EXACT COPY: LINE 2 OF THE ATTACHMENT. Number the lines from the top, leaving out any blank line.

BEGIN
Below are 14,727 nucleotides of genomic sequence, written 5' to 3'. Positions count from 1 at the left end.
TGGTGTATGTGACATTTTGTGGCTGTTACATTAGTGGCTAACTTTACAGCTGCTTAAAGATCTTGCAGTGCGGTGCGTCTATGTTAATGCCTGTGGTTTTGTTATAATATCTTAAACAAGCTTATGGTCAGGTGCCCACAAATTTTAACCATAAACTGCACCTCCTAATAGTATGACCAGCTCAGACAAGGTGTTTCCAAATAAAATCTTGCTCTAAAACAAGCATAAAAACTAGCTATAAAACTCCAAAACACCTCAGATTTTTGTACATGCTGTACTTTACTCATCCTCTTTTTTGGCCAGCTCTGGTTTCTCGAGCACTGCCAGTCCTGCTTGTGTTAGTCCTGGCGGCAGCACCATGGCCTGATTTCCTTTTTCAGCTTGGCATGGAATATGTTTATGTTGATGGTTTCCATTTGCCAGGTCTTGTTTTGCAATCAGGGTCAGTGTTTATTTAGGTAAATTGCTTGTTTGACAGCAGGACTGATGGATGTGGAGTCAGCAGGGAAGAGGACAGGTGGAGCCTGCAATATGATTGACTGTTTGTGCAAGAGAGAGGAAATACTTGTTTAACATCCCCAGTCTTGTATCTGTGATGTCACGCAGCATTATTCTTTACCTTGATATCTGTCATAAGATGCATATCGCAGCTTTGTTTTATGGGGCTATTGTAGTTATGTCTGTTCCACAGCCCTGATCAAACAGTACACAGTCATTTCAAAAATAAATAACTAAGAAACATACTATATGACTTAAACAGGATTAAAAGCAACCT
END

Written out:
TGGTGTATGTGACATTTTGTGGCTGTTACATTAGTGGCTAACTTTACAGCTGCTTAAAGATCTTGCAGTGCGGTGCGTCTATGTTAATGCCTGTGGTTTTGTTATAATATCTTAAACAAGCTTATGGTCAGGTGCCCACAAATTTTAACCATAAACTGCACCTCCTAATAGTATGACCAGCTCAGACAAGGTGTTTCCAAATAAAATCTTGCTCTAAAACAAGCATAAAAACTAGCTATAAAACTCCAAAACACCTCAGATTTTTGTACATGCTGTACTTTACTCATCCTCTTTTTTGGCCAGCTCTGGTTTCTCGAGCACTGCCAGTCCTGCTTGTGTTAGTCCTGGCGGCAGCACCATGGCCTGATTTCCTTTTTCAGCTTGGCATGGAATATGTTTATGTTGATGGTTTCCATTTGCCAGGTCTTGTTTTGCAATCAGGGTCAGTGTTTATTTAGGTAAATTGCTTGTTTGACAGCAGGACTGATGGATGTGGAGTCAGCAGGGAAGAGGACAGGTGGAGCCTGCAATATGATTGACTGTTTGTGCAAGAGAGAGGAAATACTTGTTTAACATCCCCAGTCTTGTATCTGTGATGTCACGCAGCATTATTCTTTACCTTGATATCTGTCATAAGATGCATATCGCAGCTTTGTTTTATGGGGCTATTGTAGTTATGTCTGTTCCACAGCCCTGATCAAACAGTACACAGTCATTTCAAAAATAAATAACTAAGAAACATACTATATGACTTAAACAGGATTAAAAGCAACCT